Another interesting use for our burgeoning suite of scanning/imaging tools married with 3D printing tools is accessing/investigating things we can’t otherwise see or get to.

I just got back from the newest exhibit on mummies at the Natural History Museum of Los Angeles County.  Mummies: New Secrets From The Tombs is a travelling exhibit from Chicago’s Field Museum showcasing the value of these tools for both research and education.  This exhibit featured 20 mummies from Peru and Egypt, often showcased with interactive touch tables populated with imaging data that allows visitors to “unwrap” layers of mummies.

A GE Computed Tomography (aka CT or CAT) scanner and a replicate mummy at the LA County Museum of Natural History.

For a whole host of reasons, opening up or otherwise disturbing mummies can be problematic.  From worries about damaging or destroying of the mummy itself to issues of cultural sensitivity and religious respect, opening up a given mummy is fraught with potential downsides.  CT or MRI-based imaging can allow researchers to looking inside these artifacts.  This is nothing new: within four years of the 1972 invention of CT scanning museum researchers were scanning wrapped, intact mummies.  The newest twist is our ability to affordably reproduce what we image.  These replicates can be used for both research and for education.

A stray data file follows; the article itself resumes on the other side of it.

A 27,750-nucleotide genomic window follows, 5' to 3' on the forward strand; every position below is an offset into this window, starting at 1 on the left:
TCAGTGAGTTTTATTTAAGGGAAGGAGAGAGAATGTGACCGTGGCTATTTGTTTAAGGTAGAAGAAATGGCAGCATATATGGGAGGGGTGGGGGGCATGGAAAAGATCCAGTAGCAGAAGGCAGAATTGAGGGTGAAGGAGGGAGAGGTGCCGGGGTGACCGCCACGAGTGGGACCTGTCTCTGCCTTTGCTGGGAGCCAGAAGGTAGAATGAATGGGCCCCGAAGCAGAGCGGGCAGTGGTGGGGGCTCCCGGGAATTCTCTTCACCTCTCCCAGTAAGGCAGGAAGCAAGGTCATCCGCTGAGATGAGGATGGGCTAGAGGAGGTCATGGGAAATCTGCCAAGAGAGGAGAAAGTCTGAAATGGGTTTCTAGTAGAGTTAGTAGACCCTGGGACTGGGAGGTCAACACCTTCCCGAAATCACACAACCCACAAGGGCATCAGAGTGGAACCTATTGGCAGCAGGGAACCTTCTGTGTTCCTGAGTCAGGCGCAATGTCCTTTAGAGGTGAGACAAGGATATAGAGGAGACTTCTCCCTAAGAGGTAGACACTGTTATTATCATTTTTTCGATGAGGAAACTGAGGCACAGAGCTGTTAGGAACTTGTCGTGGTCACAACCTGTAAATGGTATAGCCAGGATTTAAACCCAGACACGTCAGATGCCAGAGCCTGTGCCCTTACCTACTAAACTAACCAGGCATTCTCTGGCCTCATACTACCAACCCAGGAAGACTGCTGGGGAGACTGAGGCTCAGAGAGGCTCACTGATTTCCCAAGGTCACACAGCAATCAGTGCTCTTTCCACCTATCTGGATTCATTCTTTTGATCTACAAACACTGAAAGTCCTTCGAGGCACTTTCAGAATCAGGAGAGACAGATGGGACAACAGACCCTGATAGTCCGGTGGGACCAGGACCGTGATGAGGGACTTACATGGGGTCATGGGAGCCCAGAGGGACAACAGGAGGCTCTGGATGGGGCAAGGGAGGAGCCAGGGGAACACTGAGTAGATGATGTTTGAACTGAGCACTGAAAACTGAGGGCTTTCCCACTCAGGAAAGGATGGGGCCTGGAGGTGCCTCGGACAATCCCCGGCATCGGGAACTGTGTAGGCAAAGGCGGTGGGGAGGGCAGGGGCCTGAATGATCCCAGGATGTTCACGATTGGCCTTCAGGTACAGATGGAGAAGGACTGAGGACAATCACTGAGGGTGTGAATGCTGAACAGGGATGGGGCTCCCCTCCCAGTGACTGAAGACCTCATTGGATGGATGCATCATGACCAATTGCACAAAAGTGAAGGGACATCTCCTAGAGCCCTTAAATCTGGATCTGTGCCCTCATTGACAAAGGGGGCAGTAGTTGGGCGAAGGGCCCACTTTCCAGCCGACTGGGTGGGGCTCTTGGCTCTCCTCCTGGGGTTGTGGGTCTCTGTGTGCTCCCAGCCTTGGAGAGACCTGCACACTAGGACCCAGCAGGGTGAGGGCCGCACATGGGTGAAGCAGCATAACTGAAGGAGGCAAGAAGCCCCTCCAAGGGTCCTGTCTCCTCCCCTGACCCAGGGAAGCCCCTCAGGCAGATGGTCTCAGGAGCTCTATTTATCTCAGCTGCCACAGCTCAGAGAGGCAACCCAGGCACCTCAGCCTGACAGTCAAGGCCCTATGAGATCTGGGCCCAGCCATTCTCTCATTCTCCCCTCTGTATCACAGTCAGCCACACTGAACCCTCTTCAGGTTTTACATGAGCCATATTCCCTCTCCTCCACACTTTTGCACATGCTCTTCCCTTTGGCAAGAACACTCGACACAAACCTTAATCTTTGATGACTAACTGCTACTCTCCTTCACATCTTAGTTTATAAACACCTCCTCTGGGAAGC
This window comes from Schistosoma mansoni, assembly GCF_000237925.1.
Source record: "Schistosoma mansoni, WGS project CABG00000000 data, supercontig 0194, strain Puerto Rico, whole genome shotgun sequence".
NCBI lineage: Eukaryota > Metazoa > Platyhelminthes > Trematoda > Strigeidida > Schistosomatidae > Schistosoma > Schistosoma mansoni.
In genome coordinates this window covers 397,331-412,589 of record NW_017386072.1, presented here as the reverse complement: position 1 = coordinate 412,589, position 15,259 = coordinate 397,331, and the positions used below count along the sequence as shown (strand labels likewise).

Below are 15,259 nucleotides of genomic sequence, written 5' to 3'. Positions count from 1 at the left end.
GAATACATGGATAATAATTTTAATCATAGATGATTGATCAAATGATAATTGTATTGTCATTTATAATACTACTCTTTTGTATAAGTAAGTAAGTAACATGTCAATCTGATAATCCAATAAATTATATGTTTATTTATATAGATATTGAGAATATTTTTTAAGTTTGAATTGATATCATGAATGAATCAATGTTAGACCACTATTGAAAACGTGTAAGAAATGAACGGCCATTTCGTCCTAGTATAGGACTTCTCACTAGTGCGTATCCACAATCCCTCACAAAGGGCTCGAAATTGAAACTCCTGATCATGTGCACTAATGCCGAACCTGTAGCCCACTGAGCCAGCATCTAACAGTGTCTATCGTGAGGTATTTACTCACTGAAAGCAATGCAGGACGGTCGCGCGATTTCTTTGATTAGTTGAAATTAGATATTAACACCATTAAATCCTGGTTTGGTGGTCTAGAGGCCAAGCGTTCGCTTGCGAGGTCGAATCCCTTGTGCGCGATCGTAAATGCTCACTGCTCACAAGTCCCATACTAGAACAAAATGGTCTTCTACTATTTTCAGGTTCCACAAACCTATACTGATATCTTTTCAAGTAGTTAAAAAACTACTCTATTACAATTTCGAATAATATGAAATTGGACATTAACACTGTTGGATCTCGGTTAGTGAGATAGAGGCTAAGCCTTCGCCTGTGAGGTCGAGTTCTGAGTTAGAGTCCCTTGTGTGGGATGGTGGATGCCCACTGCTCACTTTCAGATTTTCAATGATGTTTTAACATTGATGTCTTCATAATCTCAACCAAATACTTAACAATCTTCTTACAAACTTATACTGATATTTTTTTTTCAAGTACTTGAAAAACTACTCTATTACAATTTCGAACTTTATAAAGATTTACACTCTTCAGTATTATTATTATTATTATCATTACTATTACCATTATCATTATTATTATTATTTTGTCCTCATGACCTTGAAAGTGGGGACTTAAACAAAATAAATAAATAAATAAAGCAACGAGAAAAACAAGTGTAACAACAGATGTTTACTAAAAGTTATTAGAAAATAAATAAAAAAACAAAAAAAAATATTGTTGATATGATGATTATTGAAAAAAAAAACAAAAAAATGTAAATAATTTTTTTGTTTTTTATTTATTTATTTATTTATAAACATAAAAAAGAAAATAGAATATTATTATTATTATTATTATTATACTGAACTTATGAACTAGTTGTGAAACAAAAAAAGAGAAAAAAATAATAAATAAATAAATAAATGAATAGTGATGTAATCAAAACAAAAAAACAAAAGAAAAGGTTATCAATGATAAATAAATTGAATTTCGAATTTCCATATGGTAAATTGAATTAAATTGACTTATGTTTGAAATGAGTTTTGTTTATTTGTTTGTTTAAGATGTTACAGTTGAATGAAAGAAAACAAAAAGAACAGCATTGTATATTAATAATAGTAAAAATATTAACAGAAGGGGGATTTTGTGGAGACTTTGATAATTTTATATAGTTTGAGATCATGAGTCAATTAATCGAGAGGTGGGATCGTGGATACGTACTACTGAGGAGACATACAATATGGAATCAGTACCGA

Blue figures: Shabtai of the Priest of Amun, Hori (Egypt c. 1060 BC). Green figure: Shabtai of the Overseer of the RoyalShips, Hekaemsaf (Egypt, c. 570-526 BC).   These totems were buried with Egyptians to function as their servants in the afterlife.
These ceramic (faience) figures were produced en masse by manufacturers using molds such as in the foreground. Today we can produce models with greater precision and accuracy.

In a museum setting, you don’t exactly want visitors handling 4,000 year old artifacts that can be as brittle as a potato chip.  But with 3-D printed models, kids can touch, feel, and even play with exact replicas.  By manipulating the printer media you can create objects the look, feel, and weigh the same as the originals.

A great representation. Original (in the background; limestone, Egypt, c 1069-664 BC) and a 3-D printed replicate (in the foreground; plastic resin) of canopic jars which held a mummy’s internal organs.

The value of 3-D printing extends well beyond the research realm.  While we use these tools for our robotic research, more and more educational applications emerge daily.

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